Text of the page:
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    Ovarian cancer risk is greater in taller, heavier women

  • Risk of ovarian cancer in Western nations is increasing as average height and weight increase.

  • The association between increased body mass index and increased risk of developing serous tumors of borderline malignancy is greater than for other tumor subtypes.

  • Taller women are slightly more likely to develop ovarian cancer. So are heavier women, if they have never taken hormone replacement therapy.

    In fact, if all other relevant factors remain constant, normal, average increases in height and weight in high-income countries account for a 3% increase in ovarian cancer incidence per decade, according to the results of a recent meta-analysis.

    Researchers from the United Kingdom included data from more than 25,000 women with the disease and more than 81,000 women without it from 47 epidemiologic studies conducted in 14 countries. About half of the women were from Europe; the rest were from North America.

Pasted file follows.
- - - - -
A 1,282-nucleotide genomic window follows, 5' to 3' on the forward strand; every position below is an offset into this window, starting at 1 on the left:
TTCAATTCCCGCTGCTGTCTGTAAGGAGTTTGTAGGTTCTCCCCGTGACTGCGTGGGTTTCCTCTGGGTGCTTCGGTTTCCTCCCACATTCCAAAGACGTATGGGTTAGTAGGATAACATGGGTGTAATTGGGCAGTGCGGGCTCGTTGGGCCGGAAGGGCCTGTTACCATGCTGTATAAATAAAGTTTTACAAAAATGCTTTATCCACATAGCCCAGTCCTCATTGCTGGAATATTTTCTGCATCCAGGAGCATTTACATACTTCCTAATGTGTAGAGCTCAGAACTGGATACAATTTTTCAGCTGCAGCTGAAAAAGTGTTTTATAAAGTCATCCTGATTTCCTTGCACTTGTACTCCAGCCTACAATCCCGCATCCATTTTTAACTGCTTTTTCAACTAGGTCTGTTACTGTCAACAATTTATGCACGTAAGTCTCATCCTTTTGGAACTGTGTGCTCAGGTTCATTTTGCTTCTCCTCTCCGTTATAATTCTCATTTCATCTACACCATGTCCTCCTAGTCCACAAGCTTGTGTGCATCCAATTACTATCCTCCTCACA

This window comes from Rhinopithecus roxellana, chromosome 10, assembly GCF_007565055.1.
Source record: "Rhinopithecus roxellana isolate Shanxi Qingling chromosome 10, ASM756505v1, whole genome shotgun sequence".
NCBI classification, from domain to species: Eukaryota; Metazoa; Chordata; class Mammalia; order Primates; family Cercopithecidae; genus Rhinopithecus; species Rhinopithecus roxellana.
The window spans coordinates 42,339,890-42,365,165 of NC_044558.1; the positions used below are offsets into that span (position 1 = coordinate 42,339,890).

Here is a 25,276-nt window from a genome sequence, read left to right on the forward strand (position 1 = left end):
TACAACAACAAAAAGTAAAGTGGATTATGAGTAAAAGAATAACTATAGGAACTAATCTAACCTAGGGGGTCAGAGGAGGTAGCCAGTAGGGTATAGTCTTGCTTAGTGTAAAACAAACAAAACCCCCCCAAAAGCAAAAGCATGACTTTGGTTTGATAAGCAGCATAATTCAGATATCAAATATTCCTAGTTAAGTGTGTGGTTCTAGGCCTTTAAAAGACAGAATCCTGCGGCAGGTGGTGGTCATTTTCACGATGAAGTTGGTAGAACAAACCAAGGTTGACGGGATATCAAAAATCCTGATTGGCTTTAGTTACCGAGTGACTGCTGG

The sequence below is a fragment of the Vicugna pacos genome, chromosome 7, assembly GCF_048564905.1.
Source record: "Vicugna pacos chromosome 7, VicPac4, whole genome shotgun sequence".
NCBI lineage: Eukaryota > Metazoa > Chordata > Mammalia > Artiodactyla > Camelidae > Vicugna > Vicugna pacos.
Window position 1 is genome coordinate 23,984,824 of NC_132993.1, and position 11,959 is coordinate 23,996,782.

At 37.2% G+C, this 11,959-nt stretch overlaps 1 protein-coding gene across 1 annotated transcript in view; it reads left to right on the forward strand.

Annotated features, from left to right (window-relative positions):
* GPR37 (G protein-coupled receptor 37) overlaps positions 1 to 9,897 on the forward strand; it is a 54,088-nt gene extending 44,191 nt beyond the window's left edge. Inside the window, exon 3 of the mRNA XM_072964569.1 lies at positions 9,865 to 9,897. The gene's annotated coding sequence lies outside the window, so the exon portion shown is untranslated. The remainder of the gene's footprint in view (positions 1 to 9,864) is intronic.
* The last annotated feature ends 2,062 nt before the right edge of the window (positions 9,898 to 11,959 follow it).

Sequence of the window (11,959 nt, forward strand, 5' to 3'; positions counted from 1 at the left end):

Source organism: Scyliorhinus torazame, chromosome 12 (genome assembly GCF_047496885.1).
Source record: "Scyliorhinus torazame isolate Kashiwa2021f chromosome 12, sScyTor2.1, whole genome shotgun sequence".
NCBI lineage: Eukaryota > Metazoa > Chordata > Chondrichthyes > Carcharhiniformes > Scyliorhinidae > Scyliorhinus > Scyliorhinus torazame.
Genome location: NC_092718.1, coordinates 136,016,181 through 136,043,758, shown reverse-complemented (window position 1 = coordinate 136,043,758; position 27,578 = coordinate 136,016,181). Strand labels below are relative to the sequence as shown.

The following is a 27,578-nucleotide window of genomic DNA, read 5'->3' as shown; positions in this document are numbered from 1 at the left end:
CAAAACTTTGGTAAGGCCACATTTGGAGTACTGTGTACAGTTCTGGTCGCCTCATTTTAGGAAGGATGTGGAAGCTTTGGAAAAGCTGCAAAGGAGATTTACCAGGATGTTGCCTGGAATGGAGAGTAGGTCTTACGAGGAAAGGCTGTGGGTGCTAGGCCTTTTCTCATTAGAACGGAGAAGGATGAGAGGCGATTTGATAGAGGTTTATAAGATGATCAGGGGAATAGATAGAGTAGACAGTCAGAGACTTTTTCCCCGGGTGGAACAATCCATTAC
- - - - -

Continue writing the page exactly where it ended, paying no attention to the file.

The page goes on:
Published April 3 online in PLoS Medicine (2012;9[4]:e1001200), the data reveal that every 5-cm increase in height is associated with an adjusted relative risk (RR) for ovarian cancer of 1.07 (95% confidence interval [CI], 1.05-1.09, P<0.001) and every 5 kg/m2 increase in body mass index (BMI) is associated with an adjusted RR for ovarian cancer of 1.10 (95% CI, 1.07-1.13, P<0.001), but only in never-users of menopausal hormone therapy; ever-users had an adjusted RR of 0.95 (95% CI, 0.92-0.99, P=0.02).

    The increase in ovarian cancer risk did not vary significantly with regard to age, birth year, ethnicity, education level, age at menarche, parity, family history of breast or ovarian cancer, use of oral contraceptives, menopausal or hysterectomy status, or consumption of alcohol or tobacco.

    The associations remained broadly consistent with all of the common histological subtypes of ovarian cancer, except for serous tumors of borderline malignancy. With these tumors, which comprise about 5% of all ovarian tumors, the increase in risk with increasing BMI was considerably greater than for the other tumor subtypes.

    Read other articles in this issue of Special Delivery


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